Good form marred by more injuries

  • 2012-10-03
  • By Jared Grellet

RIGA - Kaia Kanepi’s return to the tennis court has been short-lived but successful with a trip to the final of the KDB Korea Open. In spite of ongoing heel injuries that have sidelined Kanepi for significant parts of the 2012 season and left her looking on at a number of major tennis tournaments, the 27-year-old Estonian continues to produce the best tennis of her life.

The right-hander’s most recent strong result came in Seoul, South Korea, between Sept. 17 and Sept. 23 when Kanepi, making her first appearance on a tennis court for a competitive match since the French Open back in May, surged towards the final, dropping just one set on her way to a meeting with former world no. 1 Caroline Wozniacki of Denmark.
Beginning against lowly local hopeful, Sung-Hee Han, ranked 264 in the world, Kanepi dropped just one game in moving into the second round with a 6-1, 6-0 victory. The current world no. 17 was no less convincing in the round of 16 and the quarter-finals, respectively defeating world no. 68, Galina Voskobeva of Kazakhstan 6-2, 6-2 and world no. 63 Kiki Bertens of the Netherlands 6-4, 6-4.

Meeting her first seeded player, world no. 21 Varvara Lepchenko of the USA in the semi-finals, Kanepi was also met with her first major challenge of the week. Dropping the opening set 4-6, Lepchenko fought back in the second set, claiming it 6-2 to set up a third and deciding set.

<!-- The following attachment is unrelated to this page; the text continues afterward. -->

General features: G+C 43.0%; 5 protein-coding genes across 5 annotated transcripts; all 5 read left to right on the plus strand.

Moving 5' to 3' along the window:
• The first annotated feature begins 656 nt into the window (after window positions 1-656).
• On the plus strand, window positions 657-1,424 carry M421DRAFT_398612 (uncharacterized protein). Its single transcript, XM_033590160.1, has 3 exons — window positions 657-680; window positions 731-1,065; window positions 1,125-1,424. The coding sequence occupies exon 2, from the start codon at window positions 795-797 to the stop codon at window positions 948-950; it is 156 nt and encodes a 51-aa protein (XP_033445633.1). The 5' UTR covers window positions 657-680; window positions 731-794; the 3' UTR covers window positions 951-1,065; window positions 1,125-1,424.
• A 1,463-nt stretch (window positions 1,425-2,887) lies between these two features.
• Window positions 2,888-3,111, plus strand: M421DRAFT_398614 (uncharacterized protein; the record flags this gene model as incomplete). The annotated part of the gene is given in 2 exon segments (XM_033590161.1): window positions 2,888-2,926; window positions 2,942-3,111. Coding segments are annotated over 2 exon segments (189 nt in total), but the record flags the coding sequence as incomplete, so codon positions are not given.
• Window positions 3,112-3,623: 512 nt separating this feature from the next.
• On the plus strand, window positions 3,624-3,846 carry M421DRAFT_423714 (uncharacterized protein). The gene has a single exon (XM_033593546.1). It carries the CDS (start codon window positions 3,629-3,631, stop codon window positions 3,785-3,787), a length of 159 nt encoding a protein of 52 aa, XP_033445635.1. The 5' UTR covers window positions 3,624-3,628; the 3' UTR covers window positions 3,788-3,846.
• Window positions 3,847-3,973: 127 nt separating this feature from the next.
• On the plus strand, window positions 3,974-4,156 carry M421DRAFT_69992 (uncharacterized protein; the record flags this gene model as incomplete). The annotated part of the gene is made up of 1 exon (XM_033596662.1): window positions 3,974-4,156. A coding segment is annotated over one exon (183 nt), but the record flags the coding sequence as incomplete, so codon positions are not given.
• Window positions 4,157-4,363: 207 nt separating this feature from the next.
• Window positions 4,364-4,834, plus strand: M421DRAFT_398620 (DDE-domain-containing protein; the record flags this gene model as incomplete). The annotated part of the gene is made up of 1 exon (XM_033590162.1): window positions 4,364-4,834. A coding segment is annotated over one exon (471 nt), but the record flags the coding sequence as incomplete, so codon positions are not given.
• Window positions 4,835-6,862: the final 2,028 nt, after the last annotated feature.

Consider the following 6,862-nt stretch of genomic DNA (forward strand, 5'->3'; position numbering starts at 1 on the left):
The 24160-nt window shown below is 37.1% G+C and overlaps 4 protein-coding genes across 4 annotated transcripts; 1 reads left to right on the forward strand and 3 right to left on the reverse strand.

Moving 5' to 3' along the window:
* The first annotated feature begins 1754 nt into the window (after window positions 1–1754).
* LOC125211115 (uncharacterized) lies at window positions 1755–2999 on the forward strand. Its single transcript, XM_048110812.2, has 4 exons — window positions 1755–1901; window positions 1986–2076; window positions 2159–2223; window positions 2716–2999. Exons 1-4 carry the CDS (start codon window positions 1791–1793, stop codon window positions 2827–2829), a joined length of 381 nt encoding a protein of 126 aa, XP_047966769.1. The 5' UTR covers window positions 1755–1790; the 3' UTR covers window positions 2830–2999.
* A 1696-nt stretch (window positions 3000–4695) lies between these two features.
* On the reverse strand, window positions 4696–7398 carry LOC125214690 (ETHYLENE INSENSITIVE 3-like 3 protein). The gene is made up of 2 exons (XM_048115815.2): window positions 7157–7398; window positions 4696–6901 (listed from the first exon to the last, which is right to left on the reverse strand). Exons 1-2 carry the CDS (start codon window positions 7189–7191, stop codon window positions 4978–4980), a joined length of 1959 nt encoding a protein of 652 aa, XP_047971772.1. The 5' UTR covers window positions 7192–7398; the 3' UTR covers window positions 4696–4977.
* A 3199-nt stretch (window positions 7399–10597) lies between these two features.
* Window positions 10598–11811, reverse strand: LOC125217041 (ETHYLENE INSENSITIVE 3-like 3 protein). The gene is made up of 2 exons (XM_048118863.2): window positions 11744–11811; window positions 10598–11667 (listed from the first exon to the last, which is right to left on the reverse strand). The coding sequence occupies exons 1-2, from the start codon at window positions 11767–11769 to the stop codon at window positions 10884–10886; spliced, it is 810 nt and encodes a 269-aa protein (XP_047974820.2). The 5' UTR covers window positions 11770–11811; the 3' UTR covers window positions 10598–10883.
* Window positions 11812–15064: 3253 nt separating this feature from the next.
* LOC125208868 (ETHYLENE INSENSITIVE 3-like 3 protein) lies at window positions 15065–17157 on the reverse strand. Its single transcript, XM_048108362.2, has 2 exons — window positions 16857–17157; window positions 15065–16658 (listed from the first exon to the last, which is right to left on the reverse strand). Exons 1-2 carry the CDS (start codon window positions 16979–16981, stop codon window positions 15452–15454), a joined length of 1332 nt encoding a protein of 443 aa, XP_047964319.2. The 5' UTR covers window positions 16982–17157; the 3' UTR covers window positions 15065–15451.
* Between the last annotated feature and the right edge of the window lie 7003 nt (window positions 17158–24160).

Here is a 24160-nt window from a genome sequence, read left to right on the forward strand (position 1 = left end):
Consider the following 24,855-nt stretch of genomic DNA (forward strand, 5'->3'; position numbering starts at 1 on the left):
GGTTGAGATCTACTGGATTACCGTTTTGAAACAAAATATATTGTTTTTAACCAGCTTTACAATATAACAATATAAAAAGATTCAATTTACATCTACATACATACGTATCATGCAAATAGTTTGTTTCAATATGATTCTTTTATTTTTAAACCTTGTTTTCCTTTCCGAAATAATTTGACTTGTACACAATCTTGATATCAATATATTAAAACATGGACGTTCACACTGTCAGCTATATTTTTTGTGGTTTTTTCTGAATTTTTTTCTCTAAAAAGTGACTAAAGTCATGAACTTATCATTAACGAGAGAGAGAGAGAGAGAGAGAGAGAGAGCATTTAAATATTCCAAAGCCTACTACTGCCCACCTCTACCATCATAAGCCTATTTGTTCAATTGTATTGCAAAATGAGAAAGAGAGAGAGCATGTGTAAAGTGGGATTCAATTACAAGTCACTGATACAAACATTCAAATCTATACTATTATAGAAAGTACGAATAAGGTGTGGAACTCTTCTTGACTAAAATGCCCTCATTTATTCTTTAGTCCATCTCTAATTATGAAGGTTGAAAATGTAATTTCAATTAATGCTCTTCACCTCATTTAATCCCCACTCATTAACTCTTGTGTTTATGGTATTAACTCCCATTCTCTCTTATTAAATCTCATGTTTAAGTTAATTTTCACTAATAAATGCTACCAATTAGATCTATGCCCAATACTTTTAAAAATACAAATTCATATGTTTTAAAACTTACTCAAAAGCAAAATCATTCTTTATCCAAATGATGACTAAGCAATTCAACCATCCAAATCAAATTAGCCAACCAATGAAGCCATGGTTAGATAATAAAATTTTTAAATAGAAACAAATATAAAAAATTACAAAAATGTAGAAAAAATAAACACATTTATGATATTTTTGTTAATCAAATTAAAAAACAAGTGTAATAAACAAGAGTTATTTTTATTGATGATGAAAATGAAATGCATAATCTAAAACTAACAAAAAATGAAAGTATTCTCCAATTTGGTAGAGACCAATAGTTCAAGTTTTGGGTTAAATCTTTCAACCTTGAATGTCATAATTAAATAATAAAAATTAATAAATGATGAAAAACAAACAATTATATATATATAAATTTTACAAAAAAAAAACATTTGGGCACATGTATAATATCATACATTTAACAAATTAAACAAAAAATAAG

“I was quite dizzy today. [The] first time I felt alive, was when it was 3-3 in the deciding set,” Kanepi was quoted as saying on her personal Web site, following the semi-final clash. From that point on, Kanepi only dropped one more game in taking the third set 6-4 to move into her third final of the season.
Kanepi has an extensive history against current world no. 11, Wozniacki, having played her on five previous occasions, winning two of those clashes, the most recent at the French Open when Kanepi knocked out the ninth seed in the round of 32.

However, in their second meeting of the year, there was only ever one player who looked like winning, with Wozniack storming to victory with a convincing 6-1, 6-0 victory.
“The match was so short, there is not much to tell,” said the Haapsalu native, adding, “I felt like the slowest tennis player in the world. My legs were heavy, everything was stiff - like a senior. I got a massage and hope it will not get any worse.”
However, Kanepi’s hopes were not answered and once more the Estonian is looking on from the sidelines.
The following week Kanepi entered herself in the Toray Pan Pacific Open in Tokyo, Japan, but was far from her best, suffering an uncharacteristic 7-5, 2-6, 3-6 loss to world no. 91, Jamie Hampton of USA in the second round. Following the loss, Kanepi announced her withdrawal from the China Open, which began on Sept. 30, with her ongoing heel problems once more flaring up.

“The left heel is OK, but there is some pain in the right heel. After such a long break I suddenly played a lot. I know how difficult it is to return to tournaments,” Kanepi was quoted as saying on her Web site, adding, “I did not expect to do so well in the first tournament [South Korea]. I played five matches in five days; usually there is a day off between some matches. Now I have to rest a bit.”

To date Kanepi’s heel problems have seen her miss a significant number of tournaments. Out of action following the French Open up until mid-September, the former Olympian had to miss the 2012 edition in London, Wimbledon, the U.S. Open and the entire North American hard court season.
Kanepi hopes to be back in action for the Bank of Moscow Kremlin Cup in Moscow, Russia, beginning on Oct. 15. The event can be pointed to as the launching pad for Kanepi’s current good run of form, as she made a surprise run to the tournament final in 2011.